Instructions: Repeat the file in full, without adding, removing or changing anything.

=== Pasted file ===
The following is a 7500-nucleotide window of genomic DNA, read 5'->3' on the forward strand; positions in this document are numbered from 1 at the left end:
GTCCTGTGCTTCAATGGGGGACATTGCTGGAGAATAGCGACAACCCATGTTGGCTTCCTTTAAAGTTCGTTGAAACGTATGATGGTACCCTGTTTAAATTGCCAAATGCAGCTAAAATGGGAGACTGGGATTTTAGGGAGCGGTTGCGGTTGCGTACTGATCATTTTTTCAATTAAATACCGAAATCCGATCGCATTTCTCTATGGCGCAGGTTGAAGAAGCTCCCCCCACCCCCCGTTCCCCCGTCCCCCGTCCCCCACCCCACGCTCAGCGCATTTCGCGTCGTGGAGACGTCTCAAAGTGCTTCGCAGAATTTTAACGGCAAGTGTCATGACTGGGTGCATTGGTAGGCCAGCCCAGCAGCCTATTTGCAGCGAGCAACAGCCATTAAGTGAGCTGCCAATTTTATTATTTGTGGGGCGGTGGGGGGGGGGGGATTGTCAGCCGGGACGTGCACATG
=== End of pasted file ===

The following is a 7500-nucleotide window of genomic DNA, read 5'->3' on the forward strand; positions in this document are numbered from 1 at the left end:
GTCCTGTGCTTCAATGGGGGACATTGCTGGAGAATAGCGACAACCCATGTTGGCTTCCTTTAAAGTTCGTTGAAACGTATGATGGTACCCTGTTTAAATTGCCAAATGCAGCTAAAATGGGAGACTGGGATTTTAGGGAGCGGTTGCGGTTGCGTACTGATCATTTTTTCAATTAAATACCGAAATCCGATCGCATTTCTCTATGGCGCAGGTTGAAGAAGCTCCCCCCACCCCCCGTTCCCCCGTCCCCCGTCCCCCACCCCACGCTCAGCGCATTTCGCGTCGTGGAGACGTCTCAAAGTGCTTCGCAGAATTTTAACGGCAAGTGTCATGACTGGGTGCATTGGTAGGCCAGCCCAGCAGCCTATTTGCAGCGAGCAACAGCCATTAAGTGAGCTGCCAATTTTATTATTTGTGGGGCGGTGGGGGGGGGGGGATTGTCAGCCGGGACGTGCACATG